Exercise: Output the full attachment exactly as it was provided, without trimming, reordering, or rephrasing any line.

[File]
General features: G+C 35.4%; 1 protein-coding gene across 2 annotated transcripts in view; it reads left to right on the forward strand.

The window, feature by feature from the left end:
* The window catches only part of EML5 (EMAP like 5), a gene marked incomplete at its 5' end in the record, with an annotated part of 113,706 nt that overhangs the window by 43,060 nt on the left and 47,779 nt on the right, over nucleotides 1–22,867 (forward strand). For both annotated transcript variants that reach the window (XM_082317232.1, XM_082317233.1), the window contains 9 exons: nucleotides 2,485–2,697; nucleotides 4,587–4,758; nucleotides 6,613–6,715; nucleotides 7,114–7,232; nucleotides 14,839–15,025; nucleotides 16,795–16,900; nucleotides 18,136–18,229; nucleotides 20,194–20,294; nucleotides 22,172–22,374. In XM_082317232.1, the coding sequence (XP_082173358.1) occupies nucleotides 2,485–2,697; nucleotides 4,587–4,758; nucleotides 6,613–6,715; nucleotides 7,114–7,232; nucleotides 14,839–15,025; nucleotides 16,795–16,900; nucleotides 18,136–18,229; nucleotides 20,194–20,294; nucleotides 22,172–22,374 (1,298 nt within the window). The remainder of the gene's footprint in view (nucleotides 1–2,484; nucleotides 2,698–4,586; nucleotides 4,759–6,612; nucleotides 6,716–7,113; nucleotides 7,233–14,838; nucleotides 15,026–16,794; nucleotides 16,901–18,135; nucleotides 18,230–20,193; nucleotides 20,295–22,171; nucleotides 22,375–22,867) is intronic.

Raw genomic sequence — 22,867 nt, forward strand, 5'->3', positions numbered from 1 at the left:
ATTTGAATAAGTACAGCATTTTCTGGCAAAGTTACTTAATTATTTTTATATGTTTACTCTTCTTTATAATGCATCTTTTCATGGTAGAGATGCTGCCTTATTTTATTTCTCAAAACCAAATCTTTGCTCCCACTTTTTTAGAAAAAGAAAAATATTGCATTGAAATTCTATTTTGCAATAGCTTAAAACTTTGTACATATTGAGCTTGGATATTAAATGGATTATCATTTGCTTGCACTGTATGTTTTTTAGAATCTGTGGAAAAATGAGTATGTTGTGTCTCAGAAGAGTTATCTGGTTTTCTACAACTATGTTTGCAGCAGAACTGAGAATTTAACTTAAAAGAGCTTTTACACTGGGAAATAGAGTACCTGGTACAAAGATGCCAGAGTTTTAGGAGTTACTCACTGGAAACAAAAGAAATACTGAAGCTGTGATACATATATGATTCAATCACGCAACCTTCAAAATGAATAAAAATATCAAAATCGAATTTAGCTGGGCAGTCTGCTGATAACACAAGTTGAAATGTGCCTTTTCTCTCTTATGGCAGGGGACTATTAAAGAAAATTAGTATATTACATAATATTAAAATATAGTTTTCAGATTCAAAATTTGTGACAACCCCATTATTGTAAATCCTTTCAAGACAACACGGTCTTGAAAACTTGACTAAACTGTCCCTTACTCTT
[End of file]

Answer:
General features: G+C 35.4%; 1 protein-coding gene across 2 annotated transcripts in view; it reads left to right on the forward strand.

The window, feature by feature from the left end:
* The window catches only part of EML5 (EMAP like 5), a gene marked incomplete at its 5' end in the record, with an annotated part of 113,706 nt that overhangs the window by 43,060 nt on the left and 47,779 nt on the right, over nucleotides 1–22,867 (forward strand). For both annotated transcript variants that reach the window (XM_082317232.1, XM_082317233.1), the window contains 9 exons: nucleotides 2,485–2,697; nucleotides 4,587–4,758; nucleotides 6,613–6,715; nucleotides 7,114–7,232; nucleotides 14,839–15,025; nucleotides 16,795–16,900; nucleotides 18,136–18,229; nucleotides 20,194–20,294; nucleotides 22,172–22,374. In XM_082317232.1, the coding sequence (XP_082173358.1) occupies nucleotides 2,485–2,697; nucleotides 4,587–4,758; nucleotides 6,613–6,715; nucleotides 7,114–7,232; nucleotides 14,839–15,025; nucleotides 16,795–16,900; nucleotides 18,136–18,229; nucleotides 20,194–20,294; nucleotides 22,172–22,374 (1,298 nt within the window). The remainder of the gene's footprint in view (nucleotides 1–2,484; nucleotides 2,698–4,586; nucleotides 4,759–6,612; nucleotides 6,716–7,113; nucleotides 7,233–14,838; nucleotides 15,026–16,794; nucleotides 16,901–18,135; nucleotides 18,230–20,193; nucleotides 20,295–22,171; nucleotides 22,375–22,867) is intronic.

Raw genomic sequence — 22,867 nt, forward strand, 5'->3', positions numbered from 1 at the left:
ATTTGAATAAGTACAGCATTTTCTGGCAAAGTTACTTAATTATTTTTATATGTTTACTCTTCTTTATAATGCATCTTTTCATGGTAGAGATGCTGCCTTATTTTATTTCTCAAAACCAAATCTTTGCTCCCACTTTTTTAGAAAAAGAAAAATATTGCATTGAAATTCTATTTTGCAATAGCTTAAAACTTTGTACATATTGAGCTTGGATATTAAATGGATTATCATTTGCTTGCACTGTATGTTTTTTAGAATCTGTGGAAAAATGAGTATGTTGTGTCTCAGAAGAGTTATCTGGTTTTCTACAACTATGTTTGCAGCAGAACTGAGAATTTAACTTAAAAGAGCTTTTACACTGGGAAATAGAGTACCTGGTACAAAGATGCCAGAGTTTTAGGAGTTACTCACTGGAAACAAAAGAAATACTGAAGCTGTGATACATATATGATTCAATCACGCAACCTTCAAAATGAATAAAAATATCAAAATCGAATTTAGCTGGGCAGTCTGCTGATAACACAAGTTGAAATGTGCCTTTTCTCTCTTATGGCAGGGGACTATTAAAGAAAATTAGTATATTACATAATATTAAAATATAGTTTTCAGATTCAAAATTTGTGACAACCCCATTATTGTAAATCCTTTCAAGACAACACGGTCTTGAAAACTTGACTAAACTGTCCCTTACTCTT